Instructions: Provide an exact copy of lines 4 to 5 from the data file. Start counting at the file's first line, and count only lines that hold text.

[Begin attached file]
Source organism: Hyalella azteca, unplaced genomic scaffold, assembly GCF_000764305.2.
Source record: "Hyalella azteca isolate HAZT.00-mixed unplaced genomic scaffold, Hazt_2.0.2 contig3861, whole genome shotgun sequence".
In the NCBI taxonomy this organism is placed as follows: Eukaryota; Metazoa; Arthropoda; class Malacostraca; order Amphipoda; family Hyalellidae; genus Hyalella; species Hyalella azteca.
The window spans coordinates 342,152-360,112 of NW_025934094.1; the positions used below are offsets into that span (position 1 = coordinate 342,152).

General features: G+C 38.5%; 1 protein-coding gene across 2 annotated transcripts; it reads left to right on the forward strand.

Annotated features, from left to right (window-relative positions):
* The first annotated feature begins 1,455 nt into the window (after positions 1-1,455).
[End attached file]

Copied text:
The window spans coordinates 342,152-360,112 of NW_025934094.1; the positions used below are offsets into that span (position 1 = coordinate 342,152).

General features: G+C 38.5%; 1 protein-coding gene across 2 annotated transcripts; it reads left to right on the forward strand.